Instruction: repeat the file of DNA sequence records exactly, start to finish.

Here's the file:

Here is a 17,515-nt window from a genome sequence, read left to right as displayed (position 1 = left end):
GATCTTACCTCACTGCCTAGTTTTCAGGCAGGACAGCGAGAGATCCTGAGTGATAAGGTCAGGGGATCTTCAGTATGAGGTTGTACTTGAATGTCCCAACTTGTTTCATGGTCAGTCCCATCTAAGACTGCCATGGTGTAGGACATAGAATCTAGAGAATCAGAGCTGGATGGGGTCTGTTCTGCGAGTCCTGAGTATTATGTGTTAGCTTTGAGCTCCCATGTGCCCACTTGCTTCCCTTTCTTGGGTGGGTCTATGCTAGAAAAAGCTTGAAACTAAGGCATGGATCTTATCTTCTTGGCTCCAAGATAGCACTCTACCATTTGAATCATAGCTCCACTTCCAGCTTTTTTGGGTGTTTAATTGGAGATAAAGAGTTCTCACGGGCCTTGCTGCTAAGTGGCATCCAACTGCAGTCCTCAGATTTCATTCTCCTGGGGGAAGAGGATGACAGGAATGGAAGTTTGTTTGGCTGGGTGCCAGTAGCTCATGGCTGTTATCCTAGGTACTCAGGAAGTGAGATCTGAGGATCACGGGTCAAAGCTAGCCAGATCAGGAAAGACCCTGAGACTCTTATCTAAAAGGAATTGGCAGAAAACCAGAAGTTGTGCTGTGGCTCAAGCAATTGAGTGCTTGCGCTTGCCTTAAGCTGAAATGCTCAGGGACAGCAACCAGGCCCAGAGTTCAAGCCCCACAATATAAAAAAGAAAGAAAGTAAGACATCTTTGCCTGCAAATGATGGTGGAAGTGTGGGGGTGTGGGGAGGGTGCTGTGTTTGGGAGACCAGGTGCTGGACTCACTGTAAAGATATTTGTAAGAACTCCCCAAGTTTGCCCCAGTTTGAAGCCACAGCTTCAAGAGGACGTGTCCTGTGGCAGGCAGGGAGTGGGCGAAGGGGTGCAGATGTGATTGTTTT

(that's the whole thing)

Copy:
Here is a 17,515-nt window from a genome sequence, read left to right as displayed (position 1 = left end):
GATCTTACCTCACTGCCTAGTTTTCAGGCAGGACAGCGAGAGATCCTGAGTGATAAGGTCAGGGGATCTTCAGTATGAGGTTGTACTTGAATGTCCCAACTTGTTTCATGGTCAGTCCCATCTAAGACTGCCATGGTGTAGGACATAGAATCTAGAGAATCAGAGCTGGATGGGGTCTGTTCTGCGAGTCCTGAGTATTATGTGTTAGCTTTGAGCTCCCATGTGCCCACTTGCTTCCCTTTCTTGGGTGGGTCTATGCTAGAAAAAGCTTGAAACTAAGGCATGGATCTTATCTTCTTGGCTCCAAGATAGCACTCTACCATTTGAATCATAGCTCCACTTCCAGCTTTTTTGGGTGTTTAATTGGAGATAAAGAGTTCTCACGGGCCTTGCTGCTAAGTGGCATCCAACTGCAGTCCTCAGATTTCATTCTCCTGGGGGAAGAGGATGACAGGAATGGAAGTTTGTTTGGCTGGGTGCCAGTAGCTCATGGCTGTTATCCTAGGTACTCAGGAAGTGAGATCTGAGGATCACGGGTCAAAGCTAGCCAGATCAGGAAAGACCCTGAGACTCTTATCTAAAAGGAATTGGCAGAAAACCAGAAGTTGTGCTGTGGCTCAAGCAATTGAGTGCTTGCGCTTGCCTTAAGCTGAAATGCTCAGGGACAGCAACCAGGCCCAGAGTTCAAGCCCCACAATATAAAAAAGAAAGAAAGTAAGACATCTTTGCCTGCAAATGATGGTGGAAGTGTGGGGGTGTGGGGAGGGTGCTGTGTTTGGGAGACCAGGTGCTGGACTCACTGTAAAGATATTTGTAAGAACTCCCCAAGTTTGCCCCAGTTTGAAGCCACAGCTTCAAGAGGACGTGTCCTGTGGCAGGCAGGGAGTGGGCGAAGGGGTGCAGATGTGATTGTTTT